“About 96 percent of new businesses fail,” the banker told me as I opened up a bank account for my new business. This wasn’t exactly the “huzzah!” attitude I was hoping for as I embarked on my first entrepreneurial endeavor. But as a longtime overachiever, I was unabashed. I will be the four percent, I silently said to myself.
I will be the four percent, I silently said to myself.
Large cardboard boxes began stacking outside my door, resembling the makeshift wall of a childhood fort. I tore open the boxes with Christmas-morning excitement and my expectations were exceeded with each piece of clothing I pulled out. The pink shift dress with lace bodice! The purple chiffon top with the pearl-lined collar! Oh, the giraffe printed dress! These will sell out early.
They were all so pretty, I ordered more merchandise. I had $10,000 in my savings account and figured pulling out a few thousand to invest in inventory made sense since I felt confident everything would sell out. I figured when this clothing sold, I’d reinvest profits into next seasons merchandise.
You can’t do both.
I’d spent three months dedicating every spare moment to launching an online women’s clothing store. This was my chance to own my own business, to be an entrepreneur! I wanted to create something that inspired women to feel happy and I believed providing women with beautiful clothing (from size 2 to 22) could make them feel amazing. But just before I launched the site, I received a call at work.
“You can’t do both,” an HR representative said as I sat in my cubicle. “We have a policy which prohibits employees from participating in any outside business endeavors.”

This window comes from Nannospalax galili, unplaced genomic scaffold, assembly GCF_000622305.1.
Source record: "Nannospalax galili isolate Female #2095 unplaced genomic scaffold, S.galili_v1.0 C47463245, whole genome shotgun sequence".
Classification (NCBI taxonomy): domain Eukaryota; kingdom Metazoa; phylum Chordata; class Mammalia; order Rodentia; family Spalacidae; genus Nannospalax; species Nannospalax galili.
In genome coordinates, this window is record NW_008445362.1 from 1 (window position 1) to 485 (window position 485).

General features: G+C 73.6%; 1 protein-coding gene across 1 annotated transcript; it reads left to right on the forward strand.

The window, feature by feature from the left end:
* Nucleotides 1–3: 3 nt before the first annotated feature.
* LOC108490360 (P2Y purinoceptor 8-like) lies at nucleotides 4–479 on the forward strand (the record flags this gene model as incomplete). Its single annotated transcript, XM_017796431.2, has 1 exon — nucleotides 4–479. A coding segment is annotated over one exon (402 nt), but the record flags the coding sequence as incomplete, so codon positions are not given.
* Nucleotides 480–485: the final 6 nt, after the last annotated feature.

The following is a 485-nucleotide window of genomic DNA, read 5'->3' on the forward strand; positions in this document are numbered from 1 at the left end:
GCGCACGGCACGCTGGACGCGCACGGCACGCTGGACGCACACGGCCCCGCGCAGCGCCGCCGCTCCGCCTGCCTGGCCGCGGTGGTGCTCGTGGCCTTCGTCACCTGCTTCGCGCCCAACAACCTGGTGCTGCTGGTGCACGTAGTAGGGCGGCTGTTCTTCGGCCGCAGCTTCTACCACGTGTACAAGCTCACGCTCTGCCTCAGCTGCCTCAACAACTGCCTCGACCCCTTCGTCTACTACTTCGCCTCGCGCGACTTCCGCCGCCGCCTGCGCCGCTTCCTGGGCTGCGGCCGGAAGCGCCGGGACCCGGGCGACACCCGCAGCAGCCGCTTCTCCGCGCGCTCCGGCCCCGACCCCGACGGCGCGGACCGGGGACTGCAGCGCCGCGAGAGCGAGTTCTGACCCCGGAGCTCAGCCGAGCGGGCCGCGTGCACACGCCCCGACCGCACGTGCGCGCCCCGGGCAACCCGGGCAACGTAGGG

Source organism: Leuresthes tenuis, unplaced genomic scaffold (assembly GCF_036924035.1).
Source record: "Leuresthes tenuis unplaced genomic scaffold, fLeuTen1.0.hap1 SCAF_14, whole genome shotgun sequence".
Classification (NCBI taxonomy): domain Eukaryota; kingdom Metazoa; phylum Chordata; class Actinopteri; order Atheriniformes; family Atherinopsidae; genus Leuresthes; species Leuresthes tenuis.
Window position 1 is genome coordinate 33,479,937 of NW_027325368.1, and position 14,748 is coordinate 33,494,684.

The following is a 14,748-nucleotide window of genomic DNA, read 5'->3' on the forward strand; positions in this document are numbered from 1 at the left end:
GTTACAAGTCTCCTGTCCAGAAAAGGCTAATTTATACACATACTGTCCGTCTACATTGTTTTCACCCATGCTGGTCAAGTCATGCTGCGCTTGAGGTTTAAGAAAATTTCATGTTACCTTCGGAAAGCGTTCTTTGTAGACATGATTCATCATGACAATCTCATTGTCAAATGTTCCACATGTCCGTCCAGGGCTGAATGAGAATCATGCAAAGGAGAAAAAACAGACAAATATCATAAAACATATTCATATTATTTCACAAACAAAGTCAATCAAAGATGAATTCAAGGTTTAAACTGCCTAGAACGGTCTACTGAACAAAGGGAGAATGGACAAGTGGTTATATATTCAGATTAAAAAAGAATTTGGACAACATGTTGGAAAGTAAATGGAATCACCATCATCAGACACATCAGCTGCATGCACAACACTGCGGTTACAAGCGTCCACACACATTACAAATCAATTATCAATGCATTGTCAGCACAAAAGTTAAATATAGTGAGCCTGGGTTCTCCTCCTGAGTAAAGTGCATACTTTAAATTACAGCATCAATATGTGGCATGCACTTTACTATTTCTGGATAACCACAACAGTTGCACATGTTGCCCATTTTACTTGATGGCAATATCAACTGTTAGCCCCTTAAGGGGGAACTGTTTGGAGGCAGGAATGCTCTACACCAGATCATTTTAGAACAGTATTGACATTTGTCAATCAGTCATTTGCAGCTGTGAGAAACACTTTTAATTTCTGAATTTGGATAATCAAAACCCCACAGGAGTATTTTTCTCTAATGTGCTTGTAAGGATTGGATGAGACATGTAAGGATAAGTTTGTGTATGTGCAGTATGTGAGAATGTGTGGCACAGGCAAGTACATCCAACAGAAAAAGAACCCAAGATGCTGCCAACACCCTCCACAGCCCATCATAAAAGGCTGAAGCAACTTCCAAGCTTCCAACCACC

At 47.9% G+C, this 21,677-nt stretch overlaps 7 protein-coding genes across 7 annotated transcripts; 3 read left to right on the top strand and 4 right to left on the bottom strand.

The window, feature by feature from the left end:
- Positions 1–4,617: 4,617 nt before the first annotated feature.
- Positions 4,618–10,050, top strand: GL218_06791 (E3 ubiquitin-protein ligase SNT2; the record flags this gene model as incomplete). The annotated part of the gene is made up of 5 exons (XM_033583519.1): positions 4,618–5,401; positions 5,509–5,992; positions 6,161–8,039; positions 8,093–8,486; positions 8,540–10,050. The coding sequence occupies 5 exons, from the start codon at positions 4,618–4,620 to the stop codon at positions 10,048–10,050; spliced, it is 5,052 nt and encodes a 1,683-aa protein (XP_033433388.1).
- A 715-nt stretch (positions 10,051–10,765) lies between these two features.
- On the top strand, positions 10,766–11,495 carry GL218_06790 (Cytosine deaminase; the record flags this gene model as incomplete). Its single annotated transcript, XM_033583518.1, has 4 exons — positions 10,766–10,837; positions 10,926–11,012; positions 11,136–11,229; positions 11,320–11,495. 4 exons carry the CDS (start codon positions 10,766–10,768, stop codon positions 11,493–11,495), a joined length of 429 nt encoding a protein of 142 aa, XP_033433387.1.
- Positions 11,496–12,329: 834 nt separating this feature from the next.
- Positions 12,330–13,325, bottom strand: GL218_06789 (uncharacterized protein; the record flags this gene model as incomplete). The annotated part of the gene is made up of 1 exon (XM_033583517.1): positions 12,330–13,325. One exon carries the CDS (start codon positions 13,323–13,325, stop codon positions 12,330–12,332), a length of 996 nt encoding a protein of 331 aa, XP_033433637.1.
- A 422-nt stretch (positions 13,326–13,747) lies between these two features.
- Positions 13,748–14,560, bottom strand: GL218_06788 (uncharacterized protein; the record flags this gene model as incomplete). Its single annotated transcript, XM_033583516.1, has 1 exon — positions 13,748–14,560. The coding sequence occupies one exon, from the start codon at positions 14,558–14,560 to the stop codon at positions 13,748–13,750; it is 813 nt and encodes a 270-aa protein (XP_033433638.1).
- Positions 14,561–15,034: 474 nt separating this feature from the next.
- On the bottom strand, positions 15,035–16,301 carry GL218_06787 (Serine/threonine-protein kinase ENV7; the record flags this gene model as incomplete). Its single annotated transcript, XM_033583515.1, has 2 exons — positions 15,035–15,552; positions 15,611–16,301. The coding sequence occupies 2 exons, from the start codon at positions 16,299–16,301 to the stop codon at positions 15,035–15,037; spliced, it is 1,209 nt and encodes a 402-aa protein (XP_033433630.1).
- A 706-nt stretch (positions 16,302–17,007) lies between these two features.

My stomach twisted; the idea of losing my guaranteed weekly paycheck was daunting. I’d already tapped into my savings to start this business. Could I afford to launch a new business without this day job? I imagined the work and money I’d already invested: the mountain of legal paperwork, the research to find clothing vendors who represented my brand, the hours on hold with tech support as I struggled to set up my shopping cart platform.
I wasn’t entirely sure how I’d make it work without a steady income, but my intuition and desire spoke louder than my fear. If this is what you really want, find a way to make it happen. I officially put in my two weeks’ notice and launched my store.
The instant high I received from quitting my day job to pursue my entrepreneurial dream quickly diminished when I wasn’t receiving enough online orders to pay my bills. I marketed my new store by partnering with fashion bloggers, posting to Facebook, and sending email newsletters with special offers. Every time I sent out a newsletter or posted a picture to Facebook, I felt like my marketing efforts were being thrown into a black hole. I sold three shirts and a dress in the first month. This wasn’t going to cut it and I started waiting tables to supplement my income.
The money just wasn’t coming.
I was happy at first, walking out at the end of my shift with a wad of cash in my pocket. But I quickly loathed heading into work. I had spent years waitressing in high school and college. Reverting back to my adolescent job felt like I was taking a step back. Suddenly, I didn’t have as much tolerance for screaming children demanding more hot fudge on their sundaes and senior ladies bogarting one table for an entire afternoon. Plus, I wasn’t earning enough tips to pay my rent. I began making withdrawals from my savings account to pay bills.
Withdrawing a couple hundred dollars each week without ever depositing into my savings account became a frightening ritual. Soon cash disappeared from my savings like leftovers from a refrigerator after Thanksgiving — slowly yet deliberately, until mere scraps remained.
I logged in to pay my credit card. My stomach churned with the kind of fear you get after turning down a desolate city street late at night, uncertainty and desperation pulsing through your veins. My eyes widened in disbelief. Total amount due: $3,400.00. I logged in to my bank account to check my balance: $1,008.56.
My heart pounded. I couldn’t breathe. I don’t have any money. I’ve lost it all. How did I let this happen?
Frantic, I called my mom. I needed a sounding board. With each ring, I could hear my own heart pound against my chest like crescendoing drums. She answered and the mere sound of her voice ignited a flood of tears, the way one tiny matchstick could send an entire house up in flames. In between my sobs, my mom calmly requested I stop crying, take a deep breath, and listen to her.